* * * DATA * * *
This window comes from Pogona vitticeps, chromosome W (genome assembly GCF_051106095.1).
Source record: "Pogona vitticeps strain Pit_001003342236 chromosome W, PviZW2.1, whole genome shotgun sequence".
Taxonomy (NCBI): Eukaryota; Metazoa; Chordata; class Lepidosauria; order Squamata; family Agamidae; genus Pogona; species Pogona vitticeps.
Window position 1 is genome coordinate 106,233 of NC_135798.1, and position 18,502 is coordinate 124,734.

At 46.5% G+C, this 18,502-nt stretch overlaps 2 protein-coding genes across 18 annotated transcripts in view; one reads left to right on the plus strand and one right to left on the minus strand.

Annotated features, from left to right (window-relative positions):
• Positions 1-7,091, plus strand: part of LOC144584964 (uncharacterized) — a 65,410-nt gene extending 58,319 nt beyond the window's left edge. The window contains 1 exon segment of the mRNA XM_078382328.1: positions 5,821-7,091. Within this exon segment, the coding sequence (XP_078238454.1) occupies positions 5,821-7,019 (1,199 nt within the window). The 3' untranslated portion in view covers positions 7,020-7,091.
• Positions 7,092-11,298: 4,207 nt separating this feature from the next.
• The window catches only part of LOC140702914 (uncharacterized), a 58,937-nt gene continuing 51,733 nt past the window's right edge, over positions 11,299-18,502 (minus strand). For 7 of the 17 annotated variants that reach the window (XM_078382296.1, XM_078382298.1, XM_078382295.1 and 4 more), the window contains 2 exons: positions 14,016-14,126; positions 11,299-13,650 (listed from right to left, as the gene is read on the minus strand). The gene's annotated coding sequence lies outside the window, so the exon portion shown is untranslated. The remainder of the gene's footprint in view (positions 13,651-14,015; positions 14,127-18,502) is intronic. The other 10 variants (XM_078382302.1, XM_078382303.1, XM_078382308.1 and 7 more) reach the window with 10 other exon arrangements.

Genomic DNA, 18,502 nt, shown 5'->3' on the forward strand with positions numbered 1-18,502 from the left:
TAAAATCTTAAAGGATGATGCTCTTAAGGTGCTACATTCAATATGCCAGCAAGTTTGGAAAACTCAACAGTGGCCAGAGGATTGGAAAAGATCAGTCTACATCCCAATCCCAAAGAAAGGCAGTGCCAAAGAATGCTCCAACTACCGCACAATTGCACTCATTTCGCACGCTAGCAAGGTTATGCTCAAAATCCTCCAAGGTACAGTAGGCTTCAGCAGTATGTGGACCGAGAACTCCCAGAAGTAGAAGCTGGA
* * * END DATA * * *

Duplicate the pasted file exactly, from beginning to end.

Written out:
This window comes from Pogona vitticeps, chromosome W (genome assembly GCF_051106095.1).
Source record: "Pogona vitticeps strain Pit_001003342236 chromosome W, PviZW2.1, whole genome shotgun sequence".
Taxonomy (NCBI): Eukaryota; Metazoa; Chordata; class Lepidosauria; order Squamata; family Agamidae; genus Pogona; species Pogona vitticeps.
Window position 1 is genome coordinate 106,233 of NC_135798.1, and position 18,502 is coordinate 124,734.

At 46.5% G+C, this 18,502-nt stretch overlaps 2 protein-coding genes across 18 annotated transcripts in view; one reads left to right on the plus strand and one right to left on the minus strand.

Annotated features, from left to right (window-relative positions):
• Positions 1-7,091, plus strand: part of LOC144584964 (uncharacterized) — a 65,410-nt gene extending 58,319 nt beyond the window's left edge. The window contains 1 exon segment of the mRNA XM_078382328.1: positions 5,821-7,091. Within this exon segment, the coding sequence (XP_078238454.1) occupies positions 5,821-7,019 (1,199 nt within the window). The 3' untranslated portion in view covers positions 7,020-7,091.
• Positions 7,092-11,298: 4,207 nt separating this feature from the next.
• The window catches only part of LOC140702914 (uncharacterized), a 58,937-nt gene continuing 51,733 nt past the window's right edge, over positions 11,299-18,502 (minus strand). For 7 of the 17 annotated variants that reach the window (XM_078382296.1, XM_078382298.1, XM_078382295.1 and 4 more), the window contains 2 exons: positions 14,016-14,126; positions 11,299-13,650 (listed from right to left, as the gene is read on the minus strand). The gene's annotated coding sequence lies outside the window, so the exon portion shown is untranslated. The remainder of the gene's footprint in view (positions 13,651-14,015; positions 14,127-18,502) is intronic. The other 10 variants (XM_078382302.1, XM_078382303.1, XM_078382308.1 and 7 more) reach the window with 10 other exon arrangements.

Genomic DNA, 18,502 nt, shown 5'->3' on the forward strand with positions numbered 1-18,502 from the left:
TAAAATCTTAAAGGATGATGCTCTTAAGGTGCTACATTCAATATGCCAGCAAGTTTGGAAAACTCAACAGTGGCCAGAGGATTGGAAAAGATCAGTCTACATCCCAATCCCAAAGAAAGGCAGTGCCAAAGAATGCTCCAACTACCGCACAATTGCACTCATTTCGCACGCTAGCAAGGTTATGCTCAAAATCCTCCAAGGTACAGTAGGCTTCAGCAGTATGTGGACCGAGAACTCCCAGAAGTAGAAGCTGGA